Back at that 20+ second infusion timing it's better again, light on flavor and limited in body but interesting and pleasant.  It's interesting comparing this to a 10 year old Malaysian-storage aged sheng I tried yesterday, the final rounds of that, now surely around 15 infusions in.  It's not right to say the experiences are similar but there are some parallels and overlap.  The flavor is in a comparable range for type, with that sheng including more tobacco towards dark tree bark, now light in feel for being somewhat brewed out, but still substantial.  It's catchy. 

This hei cha is earthier, with more in the range of corroded metal or mountain spring mineral scent, like the smell from a pipe coming out of the side of a mountain with water flowing out of it.  Some people would love it, but tea drinkers acclimated to better aged sheng range might not, as much for being different as being inferior in character.  To me both are nice. 

I can't really place exactly how good this version is, to pin down trueness to type or quality related to a standard range for versions.  The other golden flowers Fu brick tea I tried a long time ago might've been slightly nicer, but similar in nature, or then again maybe I've just been drinking a lot of better teas in the past year, so this is being judged against a tougher baseline.  Either way it's interesting and pleasant, if a bit simple across some of the aspect range.  The mushroom and corroded metal range could put some people off but sweetness hinting towards dried fruit and other complexity balanced that in a reasonable way.

I sort of start to get it why people evolve a singular preference for better aged sheng, in a range of character types I've barely been exposed to yet.  I'm not sure that I'll drop out my liking for all other kinds of tea, as is common enough.  There was just a discussion in a FB tea group about that, with results splitting in both directions.  Some even claimed to have been really into pu'er earlier in their tea experience but have since moved on to preference for other types, the opposite of the more standard form of transition.  I probably wouldn't switch my tea drinking habit over to include a lot of this form of hei cha but it is interesting and pleasant to try different teas.

Tuesday, March 12, 2019

Liquid Proust Sheng Olympiad 2008 Guang Bie Lao Zhai

I'm reviewing the last of a Liquid Proust Sheng Olympiad set, probably two months after most of the people who bought that set tried it.  It was nice.

Perhaps the main story behind this tea is the part of the label that I left off, "Malaysian Storage," or for others the producer name is the real novelty, made by Huang Chuan Fang.  The other samples in this set were younger teas (newer), and this will be a chance to check if my past impression of Malaysian storage lending a specific flavor to sheng is right.  Not conclusively, since it will take lots more samples of different kinds to really get to firmer conclusions, but it will still be interesting to see.  I don't know what the tea itself is; probably as well to leave that until the end to check anyway.

For here let's start in with the Liquid Proust description:

Malaysia: 16g 2008 Guang Bie Lao Zhai from Huang Chuan Fang 

Still new to Huang Chuan Fang... but these cakes have been stored in Malaysia for 10 years.

I got side-tracked reading up on that area designation and background (between the earlier statement and editing phase), but suffice it to say that it's a Bulang mountain location.  A lot of the tangents that turned up were interesting but these reviews are long enough as it is.  This reference seems to mention this producer, Huang Chuan Fang, and an interesting tea event awhile back, from Phyll's Account of the June 2007 Pasadena Pu'er Tasting Event.  It's odd that's no longer a news update, as presented there, and more like US tea culture history now.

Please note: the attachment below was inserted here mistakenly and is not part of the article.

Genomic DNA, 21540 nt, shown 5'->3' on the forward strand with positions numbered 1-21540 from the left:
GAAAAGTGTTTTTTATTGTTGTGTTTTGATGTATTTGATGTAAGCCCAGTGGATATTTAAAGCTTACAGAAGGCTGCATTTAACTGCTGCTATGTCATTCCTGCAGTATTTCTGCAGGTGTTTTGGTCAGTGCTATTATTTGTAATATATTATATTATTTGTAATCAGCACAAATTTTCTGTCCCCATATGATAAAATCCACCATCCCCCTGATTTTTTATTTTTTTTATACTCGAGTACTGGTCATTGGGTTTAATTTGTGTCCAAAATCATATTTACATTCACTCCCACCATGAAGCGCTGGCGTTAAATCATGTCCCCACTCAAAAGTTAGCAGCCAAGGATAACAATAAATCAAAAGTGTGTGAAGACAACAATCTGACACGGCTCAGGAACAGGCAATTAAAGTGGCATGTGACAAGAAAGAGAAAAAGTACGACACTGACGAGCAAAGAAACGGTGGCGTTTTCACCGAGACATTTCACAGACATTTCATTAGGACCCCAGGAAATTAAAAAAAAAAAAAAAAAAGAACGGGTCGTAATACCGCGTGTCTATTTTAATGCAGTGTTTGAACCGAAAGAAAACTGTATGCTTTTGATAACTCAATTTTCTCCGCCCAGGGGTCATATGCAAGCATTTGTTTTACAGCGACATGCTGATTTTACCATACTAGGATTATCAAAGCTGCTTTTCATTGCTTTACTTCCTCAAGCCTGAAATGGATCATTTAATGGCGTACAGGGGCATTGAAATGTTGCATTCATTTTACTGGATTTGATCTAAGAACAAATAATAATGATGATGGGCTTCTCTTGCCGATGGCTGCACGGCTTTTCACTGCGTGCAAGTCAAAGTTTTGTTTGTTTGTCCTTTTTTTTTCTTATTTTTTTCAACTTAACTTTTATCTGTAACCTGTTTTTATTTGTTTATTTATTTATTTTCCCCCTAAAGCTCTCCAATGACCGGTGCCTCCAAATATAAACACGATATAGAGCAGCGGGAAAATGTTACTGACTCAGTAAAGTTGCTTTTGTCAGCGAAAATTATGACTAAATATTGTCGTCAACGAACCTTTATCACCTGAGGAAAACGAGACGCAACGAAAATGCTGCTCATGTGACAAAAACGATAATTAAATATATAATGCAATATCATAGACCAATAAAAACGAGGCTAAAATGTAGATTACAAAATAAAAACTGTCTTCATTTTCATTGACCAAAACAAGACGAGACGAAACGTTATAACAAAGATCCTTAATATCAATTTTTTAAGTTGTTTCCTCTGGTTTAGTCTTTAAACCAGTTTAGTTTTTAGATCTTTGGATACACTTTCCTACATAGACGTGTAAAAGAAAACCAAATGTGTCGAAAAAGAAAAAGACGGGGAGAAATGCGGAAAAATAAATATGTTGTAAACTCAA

It's pleasant, and it definitely tastes aged.  I let the infusion run longer than I will for the rest of the cycle (well over 10 seconds), to move past a "still getting saturated" phase, so it's on the strong side this round.  Familiar age-related flavors are clear.

People describe those in all sorts of ways and I'm not sure if my own ordinary-language versions really mean much to anyone.  They probably only would to people who are familiar with the experience, which defeats a little of the point of communication, only talking to people who already know what you are saying.  I'll stick with it though.

That warm, mineral-intensive, sappy range reminds me of aged leather, stones, old books, and to some extent to warm spice.  Sweetness is along the lines of an earthy form of molasses.  A lot of this review will probably be trying to put better description to all that than I'm able to, and I think today I'll say less since adding more words won't really help anyway.  That spice is probably in between a tropical dark hardwood, an incense spice, and tobacco.  Maybe on the next round the general-scope descriptions can be clarified to a narrower set.

Next round:  it's still complex, hard to narrow beyond adding that laundry list of what aged teas (sheng) tend to taste like.  Tobacco probably does stand out more this round, but it's not alone, still in a complex other set.  Incense spice is on the same level, frankincense or myrrh or something such.  I should figure out where the modern versions of hippies are hanging out in Bangkok and go to a store selling products in those ranges. 

The level of aging seems right, pronounced for this tea only being 10 years old, and the flavor intensity and general character works.  Sometimes aged versions can seem quite thin across an aspect range, the body / feel can be light, aftertaste just missing, or flavor set one-dimensional.  Maybe that's related to a storage issue, or maybe due to not being suitable for aging in the first place.  I expected this to be slightly heavier yet in flavor tones (danker, to stick with that earlier theme), and it still strikes a decent balance.  I could see why people further along in experiencing aged sheng might possibly think this is great, or might think it's not how such teas are supposed to be at all, outside even a broadly defined range of potential preference scope.  To me it's nice.